I – A Materialist Model of Christian Resurrection: Lynne Rudder Baker’s Opening Statement
To the title question, my honest answer is “I don’t know; I don’t believe that anyone does.” Maybe the screen just goes blank—full stop. But I hope and trust that things go otherwise.
Here I shall propose a materialist model of Christian resurrection; it is materialist in that it does not countenance any immaterial entities, like souls. This model does not involve a thoroughgoing materialism, because it regards God as a wholly immaterial and transcendent being. With the presupposition that any event of resurrection requires a miracle by God, the proposed model makes three claims: (i) A resurrected entity is the same person who lived on earth; (ii) Resurrection is bodily, but a resurrection body (a “spiritual” body) is not the same body that was on earth; (iii) No finite person has an immaterial soul. I’ll summarize these three claims like this: “same person, different body, no soul.”
This model is based on applying to persons the comprehensive account of the material world that I call ‘the constitution view’ (Baker 2000, 2007, 2013a). By ‘person,’ I mean ‘finite person’ unless I specify otherwise. The conclusion that I’ll argue for is this: If the constitution view of persons is correct, then the model provides a relatively plausible way to understand how God can resurrect material people.1 I’ll consider the three elements of the model sequentially.
Sameness of Person
I take it to be a central feature of the Christian doctrine of resurrection that, at least for the saved, the very same person who starts out in the natural world ends up in an afterlife as a resurrected person. More precisely, if x is a resurrected person, then there is a y and a time t such that y is an earthly person at t, and x = y. (Since heaven may be an eternal realm with no time, I’ll not attribute temporal location to a resurrected person.) I take ‘sameness of person’ to be part of the Christian doctrine of resurrection. But what is a person?
Two of a person’s essential properties are important, and importantly different: embodiment and a first-person perspective. A person is essentially embodied in that she cannot exist disembodied. Essential embodiment does not imply that a person must always be constituted by the same body that she is born with, or even that she is constituted by a body that is continuous with the body that she was constituted by when she was born. Embodiment implies only that she must always be constituted by some body or other that supports her first-person perspective. So, it is not part of a person’s essence to have the body that she has. Essential embodiment only implies that whenever the person exists, she is constituted by some body or other that can furnish whatever mechanisms needed to underwrite a first-person perspective.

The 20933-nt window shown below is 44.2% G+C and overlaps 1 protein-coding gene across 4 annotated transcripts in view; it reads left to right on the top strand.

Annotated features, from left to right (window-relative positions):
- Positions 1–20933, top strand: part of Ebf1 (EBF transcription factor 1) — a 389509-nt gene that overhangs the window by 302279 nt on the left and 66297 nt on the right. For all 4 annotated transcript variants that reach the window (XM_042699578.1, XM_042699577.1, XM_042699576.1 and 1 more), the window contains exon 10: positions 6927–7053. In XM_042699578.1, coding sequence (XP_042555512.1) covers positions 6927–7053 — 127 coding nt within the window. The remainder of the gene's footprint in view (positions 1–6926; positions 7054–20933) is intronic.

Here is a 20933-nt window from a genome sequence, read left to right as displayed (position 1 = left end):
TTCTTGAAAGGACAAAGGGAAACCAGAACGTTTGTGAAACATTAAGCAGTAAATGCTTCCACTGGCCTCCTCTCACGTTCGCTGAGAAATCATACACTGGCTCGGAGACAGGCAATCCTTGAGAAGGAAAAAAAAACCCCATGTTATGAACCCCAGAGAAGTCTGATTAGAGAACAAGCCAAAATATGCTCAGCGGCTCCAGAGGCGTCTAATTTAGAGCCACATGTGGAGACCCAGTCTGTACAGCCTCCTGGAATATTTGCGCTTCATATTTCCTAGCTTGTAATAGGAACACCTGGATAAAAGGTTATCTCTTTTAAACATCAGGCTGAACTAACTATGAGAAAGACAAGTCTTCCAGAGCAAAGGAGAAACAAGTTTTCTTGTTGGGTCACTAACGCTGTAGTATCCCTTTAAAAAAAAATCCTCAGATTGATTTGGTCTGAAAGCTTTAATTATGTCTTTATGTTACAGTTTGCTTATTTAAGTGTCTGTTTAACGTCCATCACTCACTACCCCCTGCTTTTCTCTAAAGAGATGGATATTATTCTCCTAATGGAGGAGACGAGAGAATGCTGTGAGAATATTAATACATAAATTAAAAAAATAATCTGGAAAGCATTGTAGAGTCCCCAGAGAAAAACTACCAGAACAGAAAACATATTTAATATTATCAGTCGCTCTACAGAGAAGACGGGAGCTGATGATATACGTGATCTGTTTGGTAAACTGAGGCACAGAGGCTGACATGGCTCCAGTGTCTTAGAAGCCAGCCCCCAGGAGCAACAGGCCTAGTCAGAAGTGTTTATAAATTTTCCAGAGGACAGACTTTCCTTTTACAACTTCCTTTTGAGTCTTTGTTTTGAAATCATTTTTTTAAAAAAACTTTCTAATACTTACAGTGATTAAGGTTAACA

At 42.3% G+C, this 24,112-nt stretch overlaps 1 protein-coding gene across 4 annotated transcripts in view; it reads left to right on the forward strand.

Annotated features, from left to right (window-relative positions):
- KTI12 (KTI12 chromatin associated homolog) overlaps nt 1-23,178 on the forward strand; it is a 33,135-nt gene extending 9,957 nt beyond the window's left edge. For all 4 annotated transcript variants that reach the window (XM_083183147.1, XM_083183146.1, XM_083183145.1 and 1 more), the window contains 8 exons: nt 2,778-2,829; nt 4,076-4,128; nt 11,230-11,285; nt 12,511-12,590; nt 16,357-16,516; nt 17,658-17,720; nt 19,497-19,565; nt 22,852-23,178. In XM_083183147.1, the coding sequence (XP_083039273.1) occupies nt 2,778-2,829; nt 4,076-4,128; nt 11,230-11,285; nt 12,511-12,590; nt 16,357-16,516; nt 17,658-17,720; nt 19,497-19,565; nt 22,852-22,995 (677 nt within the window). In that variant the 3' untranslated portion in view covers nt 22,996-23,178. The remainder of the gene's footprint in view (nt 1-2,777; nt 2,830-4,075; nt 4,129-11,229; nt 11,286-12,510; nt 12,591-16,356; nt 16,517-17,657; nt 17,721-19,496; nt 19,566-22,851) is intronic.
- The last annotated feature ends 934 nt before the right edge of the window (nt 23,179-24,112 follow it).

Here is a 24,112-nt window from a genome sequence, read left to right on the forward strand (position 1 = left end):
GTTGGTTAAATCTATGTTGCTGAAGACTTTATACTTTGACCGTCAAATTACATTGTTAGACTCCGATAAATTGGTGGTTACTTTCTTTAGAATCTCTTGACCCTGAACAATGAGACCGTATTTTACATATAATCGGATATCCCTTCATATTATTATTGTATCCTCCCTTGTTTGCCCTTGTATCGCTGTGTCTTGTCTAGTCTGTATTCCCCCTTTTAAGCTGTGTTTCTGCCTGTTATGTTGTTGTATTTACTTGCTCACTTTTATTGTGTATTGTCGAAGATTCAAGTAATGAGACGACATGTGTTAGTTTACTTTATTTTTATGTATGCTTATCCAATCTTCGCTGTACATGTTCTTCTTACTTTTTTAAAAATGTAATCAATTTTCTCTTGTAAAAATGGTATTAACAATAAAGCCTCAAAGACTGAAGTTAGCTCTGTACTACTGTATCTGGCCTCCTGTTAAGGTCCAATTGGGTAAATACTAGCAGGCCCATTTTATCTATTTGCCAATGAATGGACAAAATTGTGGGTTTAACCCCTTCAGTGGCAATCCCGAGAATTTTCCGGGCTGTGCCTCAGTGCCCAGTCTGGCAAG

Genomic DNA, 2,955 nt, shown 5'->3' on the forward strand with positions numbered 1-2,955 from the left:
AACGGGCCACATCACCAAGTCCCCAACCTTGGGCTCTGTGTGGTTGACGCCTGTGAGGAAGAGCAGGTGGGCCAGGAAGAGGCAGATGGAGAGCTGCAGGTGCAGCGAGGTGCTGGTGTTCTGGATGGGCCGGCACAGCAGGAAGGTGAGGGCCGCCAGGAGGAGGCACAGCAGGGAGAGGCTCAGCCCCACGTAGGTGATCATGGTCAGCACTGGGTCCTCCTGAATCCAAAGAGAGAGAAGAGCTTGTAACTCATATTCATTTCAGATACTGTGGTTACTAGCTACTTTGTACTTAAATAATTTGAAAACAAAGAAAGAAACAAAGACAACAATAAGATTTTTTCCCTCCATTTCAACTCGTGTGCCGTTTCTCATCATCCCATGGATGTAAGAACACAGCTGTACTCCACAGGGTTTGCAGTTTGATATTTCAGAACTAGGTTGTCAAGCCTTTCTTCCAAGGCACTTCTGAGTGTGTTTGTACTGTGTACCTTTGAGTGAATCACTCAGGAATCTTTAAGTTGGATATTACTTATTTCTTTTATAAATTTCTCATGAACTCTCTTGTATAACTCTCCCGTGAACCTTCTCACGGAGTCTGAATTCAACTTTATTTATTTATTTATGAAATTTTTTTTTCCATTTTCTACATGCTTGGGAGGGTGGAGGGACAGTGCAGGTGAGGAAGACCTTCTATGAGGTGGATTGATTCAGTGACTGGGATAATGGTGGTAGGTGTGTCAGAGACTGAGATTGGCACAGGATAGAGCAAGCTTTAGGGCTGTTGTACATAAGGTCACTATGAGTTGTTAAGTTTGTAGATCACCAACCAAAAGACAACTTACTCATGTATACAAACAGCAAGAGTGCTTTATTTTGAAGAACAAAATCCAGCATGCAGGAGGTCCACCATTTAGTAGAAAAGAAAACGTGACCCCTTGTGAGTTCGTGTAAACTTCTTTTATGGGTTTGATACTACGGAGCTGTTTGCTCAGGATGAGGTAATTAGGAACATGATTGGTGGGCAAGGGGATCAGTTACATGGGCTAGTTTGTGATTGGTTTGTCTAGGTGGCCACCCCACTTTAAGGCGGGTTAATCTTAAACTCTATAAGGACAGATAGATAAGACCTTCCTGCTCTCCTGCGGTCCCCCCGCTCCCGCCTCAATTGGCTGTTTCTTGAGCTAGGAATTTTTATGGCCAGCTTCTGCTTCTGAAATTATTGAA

Indeed, we have empirical evidence, in the here and now, that organs in a human body can be modified (and made to function properly) with all manner of artificial parts—cochlear implants, mind-brain interfaces, artificial hearts and other organs (soon an artificial eye), prosthetic limbs, neural implants and on and on. Even now, paralyzed people who have mind-brain interfaces are not simply constituted by a human organism, but by a human organism and nonorganic prosthetic devices. At some point, there could be enough nonorganic devices that support a person’s mental and behavioral functioning that we should say that her body is no longer organic. Yet, she would still exist. I take these considerations to show that the same person can be constituted by different bodies at different times.2 So, according to the constitution view, the persistence condition of persons does not require “same person → same body.”